Perhaps most relevant to the Albert Labs effort, Canada is allowing a very limited number of patients to receive psilocybin therapy for end-of-life care and mental health conditions. In 2020, Thomas Hartle, a patient with stage 4 cancer, became the first Canadian to legally receive psilocybin-assisted therapy. A federal exemption allowed him to receive the treatment in order to help him face his own death.
Albert Labs could win approval in 18-24 months, compared to the standard time of up to five years.
So how to move forward in the UK? Psilocybin is deemed a Schedule 1 substance under national regulations, which means it’s thought to have no medical value. It’s notoriously difficult to conduct clinical trials. The usual route to get a medicinal product authorized is through a Marketing Authorisation Application (MAA), which requires compiling a dossier of evidence, broken down to efficacy, safety and quality.
“What is different in the approach Albert Labs is taking is the regulatory pathway we are seeking to obtain the Marketing Authorisation through,” Dr. Barratt-Johnson explained. Since Brexit, he said, the UK’s Medicines and Healthcare products Regulatory Agency (MHRA), has sought to reduce the time it takes to market innovative medicines.
Last year, the MHRA introduced a new pathway to review, approve and license products for NHS use. This Innovative Licensing and Access Pathway (ILAP), as it’s called, “brings together a number of bodies to accelerate the review and assessment process,” in situations where “an unmet medical need exists,” Malcolm Barratt-Johnson said. He believes that anxiety and depression in oncology patients is just such a clinical situation, and that through ILAP—which issues “Innovation Passports” if supporting clinical data are supplied—Albert Labs could win approval in 18-24 months, compared to the standard time of up to five years.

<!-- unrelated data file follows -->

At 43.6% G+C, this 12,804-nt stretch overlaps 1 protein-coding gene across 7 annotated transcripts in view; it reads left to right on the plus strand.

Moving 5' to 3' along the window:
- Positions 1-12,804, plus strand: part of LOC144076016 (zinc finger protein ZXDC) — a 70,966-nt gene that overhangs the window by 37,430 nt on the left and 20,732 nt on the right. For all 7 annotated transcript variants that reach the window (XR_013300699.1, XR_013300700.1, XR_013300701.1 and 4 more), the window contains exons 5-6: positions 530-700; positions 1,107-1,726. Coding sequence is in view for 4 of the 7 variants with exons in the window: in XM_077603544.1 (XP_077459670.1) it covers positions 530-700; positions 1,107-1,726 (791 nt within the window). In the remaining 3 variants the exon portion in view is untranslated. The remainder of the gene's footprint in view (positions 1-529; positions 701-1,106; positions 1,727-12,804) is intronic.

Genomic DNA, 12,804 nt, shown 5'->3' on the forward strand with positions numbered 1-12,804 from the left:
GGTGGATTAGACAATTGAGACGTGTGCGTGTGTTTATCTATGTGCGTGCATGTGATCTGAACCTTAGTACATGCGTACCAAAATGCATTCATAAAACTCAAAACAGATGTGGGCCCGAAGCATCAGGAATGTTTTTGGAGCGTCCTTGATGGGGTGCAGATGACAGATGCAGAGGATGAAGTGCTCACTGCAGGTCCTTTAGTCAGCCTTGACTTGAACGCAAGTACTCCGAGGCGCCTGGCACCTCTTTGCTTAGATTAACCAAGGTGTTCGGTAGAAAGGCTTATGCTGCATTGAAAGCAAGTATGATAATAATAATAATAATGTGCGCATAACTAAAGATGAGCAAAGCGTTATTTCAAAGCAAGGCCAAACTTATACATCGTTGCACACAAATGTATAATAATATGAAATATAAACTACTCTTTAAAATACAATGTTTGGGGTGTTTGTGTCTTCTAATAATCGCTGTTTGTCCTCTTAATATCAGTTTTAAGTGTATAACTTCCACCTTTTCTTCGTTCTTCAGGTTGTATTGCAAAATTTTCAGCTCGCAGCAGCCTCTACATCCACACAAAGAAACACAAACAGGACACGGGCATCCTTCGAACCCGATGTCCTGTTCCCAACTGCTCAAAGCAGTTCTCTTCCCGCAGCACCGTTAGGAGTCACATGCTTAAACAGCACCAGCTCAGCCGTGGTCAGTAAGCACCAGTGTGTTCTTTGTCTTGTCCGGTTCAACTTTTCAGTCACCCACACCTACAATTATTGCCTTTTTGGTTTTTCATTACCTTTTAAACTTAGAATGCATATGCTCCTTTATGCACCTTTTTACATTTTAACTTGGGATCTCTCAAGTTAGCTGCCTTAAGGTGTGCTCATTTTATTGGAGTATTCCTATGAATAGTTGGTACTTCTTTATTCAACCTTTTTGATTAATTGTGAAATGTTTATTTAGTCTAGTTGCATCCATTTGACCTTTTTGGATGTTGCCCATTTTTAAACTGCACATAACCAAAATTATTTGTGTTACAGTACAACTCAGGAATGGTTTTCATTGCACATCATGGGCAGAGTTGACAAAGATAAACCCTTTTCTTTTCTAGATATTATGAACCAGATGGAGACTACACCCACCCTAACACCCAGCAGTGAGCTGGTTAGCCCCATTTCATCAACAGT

“People are having these huge experiences … Health care professionals don’t have the right tools.”
Dr. Macdonald went through several surgeries to remove tumors, but her cancer did not respond to chemotherapy or radiotherapy. What did work for her was immunotherapy with the antibody pembrolizumab. “I was very fortunate immunotherapy become available when it did, otherwise I would not be here today,” she said.
She has been in remission since 2016.
It wasn’t until 2019 that she heard about psilocybin-assisted therapy. When she did, “because I still had fear of recurrence, I went to the Netherlands to take part in a retreat.” After that, she began advocating on the issue and launched Essence Medicine.
Traditional therapy is not enough for cancer patients, she said. “People are having these huge experiences … Health care professionals are not trained to deal with spiritual crises—existential crisis is really what it is. They don’t have the right tools to help people.”
Photograph of a psilocybin therapy trial at Johns Hopkins University by Matthew W. Johnson via WikiMedia Commons/Creative Commons 3.0